Three important goals for sustainable gardening are to have diversity, grow native plants and include as many plants as possible to sustain your local wildlife. Let’s consider bees. The honey bee has received so much press lately; we share an almost archetypal image of Winnie the Pooh licking the honey pot. I do love my honey and only buy it from local vendors at the farmer’s market and have been concerned about the loss of huge colonies of honeybees.
Meanwhile there are native bees that in many commercial orchards are doing the job of pollinating very nicely. These wonderful beefolk NEED NATIVE FLOWERS, which we will address this week; but, today let’s just make a bamboo bee house. It is very easily made, the toughest step is cutting the 6”- 8” lengths of bamboo, while keeping intact the sealed off section just below each joint. This provides a cozy nest for the eggs and baby bees and the beemom has only one end to plug up to keep out other critters, rain, snow etc. Another important step is to gently sand the cut edge to remove all tiny splinters, which bee moms don’t like being poked with.
Install the bundled bee house in a southern facing tree branch; set it at a slight downward angle to protect against rain or snow and not more than four to five feet from the ground. I put this one in a wax myrtle tree. To offer some feng shui power to the project, I bundled nine bamboo canes because it is an auspicious number which I felt could offer a nice prayer of abundance for all the bees in the garden.
Here are some links you might enjoy written by bee researchers . http://www.fnps.org/committees/fnps/pdfs/bee_research_show_benefit_of_native_plants.pdf
Angie & Tiffany standing next to their Tower Garden™ which surround the outdoor café at the Wind Horse Wellness Center in Eustis, Florida. Their green business Karmafarm Online offers a vast collection of green products that can be purchased online. Their Karmafarm Eco Boutique at Wind Horse allows customers to eat the food grown on the Tower Garden™, learn more about it and have fun exploring an incredible collection of other earth-friendly goods.
The Tower Garden™ technology took ten years to develop and can grow up to 44 plants faster than if you grew them in the ground. It works on a closed, recycling technology that uses 5% of the nutrients and water used in a normal vegetable garden.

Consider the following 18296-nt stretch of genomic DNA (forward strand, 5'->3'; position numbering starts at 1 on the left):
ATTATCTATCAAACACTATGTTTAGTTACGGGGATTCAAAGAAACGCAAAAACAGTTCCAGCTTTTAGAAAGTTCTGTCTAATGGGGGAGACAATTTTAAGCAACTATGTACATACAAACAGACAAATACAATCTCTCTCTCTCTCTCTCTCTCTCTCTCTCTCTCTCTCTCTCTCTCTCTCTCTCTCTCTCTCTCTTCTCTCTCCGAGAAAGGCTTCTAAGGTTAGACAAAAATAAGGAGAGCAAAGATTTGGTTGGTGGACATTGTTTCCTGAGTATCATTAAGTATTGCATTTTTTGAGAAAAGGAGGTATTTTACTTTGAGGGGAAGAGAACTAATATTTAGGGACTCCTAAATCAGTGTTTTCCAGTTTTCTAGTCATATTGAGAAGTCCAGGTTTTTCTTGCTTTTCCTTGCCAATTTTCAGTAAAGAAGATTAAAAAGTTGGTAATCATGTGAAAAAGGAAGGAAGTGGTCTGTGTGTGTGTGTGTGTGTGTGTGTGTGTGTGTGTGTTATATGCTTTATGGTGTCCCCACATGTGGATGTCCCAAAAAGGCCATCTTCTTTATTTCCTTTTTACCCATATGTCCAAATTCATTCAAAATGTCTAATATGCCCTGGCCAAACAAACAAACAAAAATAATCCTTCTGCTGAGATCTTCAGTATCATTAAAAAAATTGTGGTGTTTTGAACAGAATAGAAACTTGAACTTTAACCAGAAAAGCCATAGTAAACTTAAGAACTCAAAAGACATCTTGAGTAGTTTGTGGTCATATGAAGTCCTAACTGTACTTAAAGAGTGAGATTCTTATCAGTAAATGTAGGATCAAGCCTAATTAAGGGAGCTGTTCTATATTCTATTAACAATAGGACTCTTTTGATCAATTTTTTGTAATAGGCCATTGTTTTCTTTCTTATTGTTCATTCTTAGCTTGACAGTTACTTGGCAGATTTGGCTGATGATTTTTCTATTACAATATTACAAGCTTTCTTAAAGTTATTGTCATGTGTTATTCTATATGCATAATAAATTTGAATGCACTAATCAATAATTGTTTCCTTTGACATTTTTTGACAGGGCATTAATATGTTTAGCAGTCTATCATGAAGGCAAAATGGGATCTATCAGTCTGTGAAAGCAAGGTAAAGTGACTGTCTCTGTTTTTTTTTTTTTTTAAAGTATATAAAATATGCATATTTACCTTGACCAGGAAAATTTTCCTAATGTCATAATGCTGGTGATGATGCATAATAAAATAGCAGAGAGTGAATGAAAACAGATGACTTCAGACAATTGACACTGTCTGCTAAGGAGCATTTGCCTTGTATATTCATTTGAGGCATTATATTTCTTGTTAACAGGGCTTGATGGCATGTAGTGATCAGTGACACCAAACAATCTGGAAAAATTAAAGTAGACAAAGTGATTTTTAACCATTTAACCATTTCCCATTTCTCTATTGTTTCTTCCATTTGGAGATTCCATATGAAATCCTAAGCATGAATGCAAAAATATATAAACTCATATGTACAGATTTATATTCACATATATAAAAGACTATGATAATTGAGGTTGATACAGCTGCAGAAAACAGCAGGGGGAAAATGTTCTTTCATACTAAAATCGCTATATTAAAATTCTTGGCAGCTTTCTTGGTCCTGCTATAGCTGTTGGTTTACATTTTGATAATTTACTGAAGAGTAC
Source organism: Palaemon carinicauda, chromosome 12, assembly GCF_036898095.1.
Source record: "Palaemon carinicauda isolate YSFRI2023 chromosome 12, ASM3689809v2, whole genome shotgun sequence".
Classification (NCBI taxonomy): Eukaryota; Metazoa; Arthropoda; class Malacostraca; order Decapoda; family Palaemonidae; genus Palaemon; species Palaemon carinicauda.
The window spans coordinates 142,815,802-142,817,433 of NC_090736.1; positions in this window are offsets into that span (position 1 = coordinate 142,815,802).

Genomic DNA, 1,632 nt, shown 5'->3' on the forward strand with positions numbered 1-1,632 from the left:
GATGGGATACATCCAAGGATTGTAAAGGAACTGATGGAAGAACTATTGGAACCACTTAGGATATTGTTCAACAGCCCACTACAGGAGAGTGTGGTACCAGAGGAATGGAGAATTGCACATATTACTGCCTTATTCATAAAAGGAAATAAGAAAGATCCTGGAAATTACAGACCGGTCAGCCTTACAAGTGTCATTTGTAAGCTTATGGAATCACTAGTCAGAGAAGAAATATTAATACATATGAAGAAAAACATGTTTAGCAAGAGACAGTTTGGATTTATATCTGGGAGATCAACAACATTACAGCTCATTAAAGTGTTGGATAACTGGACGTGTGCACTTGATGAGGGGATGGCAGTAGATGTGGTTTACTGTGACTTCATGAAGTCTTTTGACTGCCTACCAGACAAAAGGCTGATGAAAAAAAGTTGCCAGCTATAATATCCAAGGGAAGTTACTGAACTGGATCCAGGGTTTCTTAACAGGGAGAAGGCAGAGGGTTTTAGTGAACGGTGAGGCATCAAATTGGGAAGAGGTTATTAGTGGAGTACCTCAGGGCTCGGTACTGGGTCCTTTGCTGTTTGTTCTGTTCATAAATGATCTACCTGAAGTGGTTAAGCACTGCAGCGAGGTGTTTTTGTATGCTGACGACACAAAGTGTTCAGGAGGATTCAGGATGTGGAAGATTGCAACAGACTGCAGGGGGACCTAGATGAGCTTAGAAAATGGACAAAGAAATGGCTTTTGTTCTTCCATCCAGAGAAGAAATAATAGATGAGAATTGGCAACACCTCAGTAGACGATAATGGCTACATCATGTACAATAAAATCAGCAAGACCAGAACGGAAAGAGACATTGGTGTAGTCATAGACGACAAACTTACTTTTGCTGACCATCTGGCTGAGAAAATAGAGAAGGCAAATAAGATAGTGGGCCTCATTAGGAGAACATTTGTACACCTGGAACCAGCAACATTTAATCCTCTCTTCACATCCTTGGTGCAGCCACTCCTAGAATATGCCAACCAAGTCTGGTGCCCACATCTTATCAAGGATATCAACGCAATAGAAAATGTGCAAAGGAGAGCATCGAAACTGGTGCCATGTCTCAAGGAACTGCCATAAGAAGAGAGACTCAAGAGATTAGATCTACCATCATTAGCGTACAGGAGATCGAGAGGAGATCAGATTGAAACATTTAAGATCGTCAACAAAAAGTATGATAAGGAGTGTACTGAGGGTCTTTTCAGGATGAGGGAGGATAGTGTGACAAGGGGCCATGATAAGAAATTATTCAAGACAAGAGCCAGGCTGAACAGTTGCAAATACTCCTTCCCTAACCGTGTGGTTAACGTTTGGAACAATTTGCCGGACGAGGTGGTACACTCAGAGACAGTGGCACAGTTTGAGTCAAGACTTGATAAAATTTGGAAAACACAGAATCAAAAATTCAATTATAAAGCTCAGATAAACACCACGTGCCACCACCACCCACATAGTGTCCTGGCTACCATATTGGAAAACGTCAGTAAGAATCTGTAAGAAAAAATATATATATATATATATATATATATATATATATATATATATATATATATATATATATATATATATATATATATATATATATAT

As nutritious water continually recycles through the system, the plants absorb the specially formulated, pH balanced, mineral rich, ionic solution. Because the roots are highly oxygenated, disease is practically nonexistent and plants grow fast and remain super healthy.
Made from food-grade plastic, it is a vertical, sustainable gardening system designed for commercial and home use – easily fits on the deck or outside patio, in a roof garden, on the front porch or in the sunroom during cold weather.
In honor and gratitude of your garden’s abundance the seed heads are left alone to fall on the ground for food, until the seeds are gathered to be carefully stored until spring and to be added to the birdfeed jar for winter food.
Remembering with gratitude and deep appreciation, Masanobu Fukuoka, a Japanese sustainable farmer, who taught the world how to make seed balls in his book, The One-Straw Revolution: An Introduction to Natural Farming. To read more see You Tube’s Seed Ball Story or purchase seed balls online at Etsy.
Here in Florida we are designing garden beds to grow cool weather crops, favorite salad greens and replenishing herbal ground covers. As we are moving into a rather dry season I like to capture rainwater along the edge of the garden bed. I dig a twelve-inch deep trench or one shovel length and make it at least five inches wide. This makes a nice ditch to capture rainwater from one of Mother Earth’s autumn rainstorms that blows in from the hot gulf water.
To keep the mosquitoes from laying their eggs in standing water I fill the trench with gravel stones. An unexpected reward for my water conservation efforts is the grass that likes to grow into the garden, gets hung-up on the ‘cliff’’. It makes an easy way to keep the grass cut on the edge of the ‘cliff’ and out of the garden. The stones help stabilize the ditch and reduce the growth of weeds.